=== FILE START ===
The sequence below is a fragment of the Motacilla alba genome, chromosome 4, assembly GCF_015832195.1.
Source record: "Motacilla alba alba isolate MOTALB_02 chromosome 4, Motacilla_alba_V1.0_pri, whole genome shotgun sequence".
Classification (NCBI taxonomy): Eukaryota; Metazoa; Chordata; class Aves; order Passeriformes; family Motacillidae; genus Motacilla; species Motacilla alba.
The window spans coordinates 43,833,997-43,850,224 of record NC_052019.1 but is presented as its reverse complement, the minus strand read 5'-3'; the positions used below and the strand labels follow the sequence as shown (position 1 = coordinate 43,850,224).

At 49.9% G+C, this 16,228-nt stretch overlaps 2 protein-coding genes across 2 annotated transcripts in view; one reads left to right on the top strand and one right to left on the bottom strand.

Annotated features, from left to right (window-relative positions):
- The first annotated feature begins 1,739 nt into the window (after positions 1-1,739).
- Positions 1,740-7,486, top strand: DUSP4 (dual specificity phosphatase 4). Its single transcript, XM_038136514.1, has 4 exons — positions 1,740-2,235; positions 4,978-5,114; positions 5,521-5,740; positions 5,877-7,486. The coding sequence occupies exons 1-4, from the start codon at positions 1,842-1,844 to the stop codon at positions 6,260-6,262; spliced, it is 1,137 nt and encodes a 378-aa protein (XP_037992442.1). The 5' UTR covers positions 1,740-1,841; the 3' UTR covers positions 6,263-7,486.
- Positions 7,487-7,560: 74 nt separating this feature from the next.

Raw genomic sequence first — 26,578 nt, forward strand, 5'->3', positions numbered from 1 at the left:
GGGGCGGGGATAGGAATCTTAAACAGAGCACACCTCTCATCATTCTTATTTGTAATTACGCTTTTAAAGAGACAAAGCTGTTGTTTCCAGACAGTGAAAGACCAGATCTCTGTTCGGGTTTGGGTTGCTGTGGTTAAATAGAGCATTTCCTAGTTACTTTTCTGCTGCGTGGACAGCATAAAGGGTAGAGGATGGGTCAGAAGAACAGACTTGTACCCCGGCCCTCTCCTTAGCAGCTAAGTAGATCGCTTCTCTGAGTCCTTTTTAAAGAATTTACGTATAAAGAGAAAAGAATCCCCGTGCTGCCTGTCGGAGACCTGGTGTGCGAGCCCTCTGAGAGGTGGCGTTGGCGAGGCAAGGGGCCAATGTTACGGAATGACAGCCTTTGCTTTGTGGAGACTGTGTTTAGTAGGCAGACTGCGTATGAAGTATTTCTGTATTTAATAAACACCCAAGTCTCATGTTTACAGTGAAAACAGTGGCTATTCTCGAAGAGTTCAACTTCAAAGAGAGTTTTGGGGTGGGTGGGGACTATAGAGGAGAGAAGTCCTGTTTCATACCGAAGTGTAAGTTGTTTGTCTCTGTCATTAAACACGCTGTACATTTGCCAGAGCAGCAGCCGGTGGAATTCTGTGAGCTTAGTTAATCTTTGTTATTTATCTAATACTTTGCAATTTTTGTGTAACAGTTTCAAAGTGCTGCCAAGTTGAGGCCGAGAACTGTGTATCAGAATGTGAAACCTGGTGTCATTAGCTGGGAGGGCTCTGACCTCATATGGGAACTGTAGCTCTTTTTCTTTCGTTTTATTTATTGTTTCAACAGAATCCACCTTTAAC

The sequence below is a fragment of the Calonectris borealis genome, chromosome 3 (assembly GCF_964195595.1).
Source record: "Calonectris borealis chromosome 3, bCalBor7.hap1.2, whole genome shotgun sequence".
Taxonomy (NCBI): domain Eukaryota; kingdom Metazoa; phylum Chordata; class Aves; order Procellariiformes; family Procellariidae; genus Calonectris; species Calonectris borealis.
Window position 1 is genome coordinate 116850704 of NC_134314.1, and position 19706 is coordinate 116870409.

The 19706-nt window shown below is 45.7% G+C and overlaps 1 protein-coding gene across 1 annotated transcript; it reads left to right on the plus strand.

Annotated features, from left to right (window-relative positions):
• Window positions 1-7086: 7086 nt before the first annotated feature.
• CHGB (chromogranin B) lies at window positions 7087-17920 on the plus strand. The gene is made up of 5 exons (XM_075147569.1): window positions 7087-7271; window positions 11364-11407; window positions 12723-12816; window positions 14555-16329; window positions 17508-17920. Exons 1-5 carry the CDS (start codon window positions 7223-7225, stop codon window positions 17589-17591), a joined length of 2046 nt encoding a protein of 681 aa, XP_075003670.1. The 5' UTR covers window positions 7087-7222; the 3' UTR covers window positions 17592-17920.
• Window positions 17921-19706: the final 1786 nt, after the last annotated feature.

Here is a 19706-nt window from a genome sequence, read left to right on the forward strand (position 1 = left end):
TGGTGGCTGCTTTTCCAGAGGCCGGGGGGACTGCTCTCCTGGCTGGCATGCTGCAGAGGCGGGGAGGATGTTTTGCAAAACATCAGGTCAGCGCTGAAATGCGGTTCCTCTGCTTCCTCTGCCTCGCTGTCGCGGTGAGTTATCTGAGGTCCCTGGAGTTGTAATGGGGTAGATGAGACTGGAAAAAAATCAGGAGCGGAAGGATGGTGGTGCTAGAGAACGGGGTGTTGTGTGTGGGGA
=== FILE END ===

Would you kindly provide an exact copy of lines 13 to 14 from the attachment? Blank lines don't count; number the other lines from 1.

Source record: "Calonectris borealis chromosome 3, bCalBor7.hap1.2, whole genome shotgun sequence".
Taxonomy (NCBI): domain Eukaryota; kingdom Metazoa; phylum Chordata; class Aves; order Procellariiformes; family Procellariidae; genus Calonectris; species Calonectris borealis.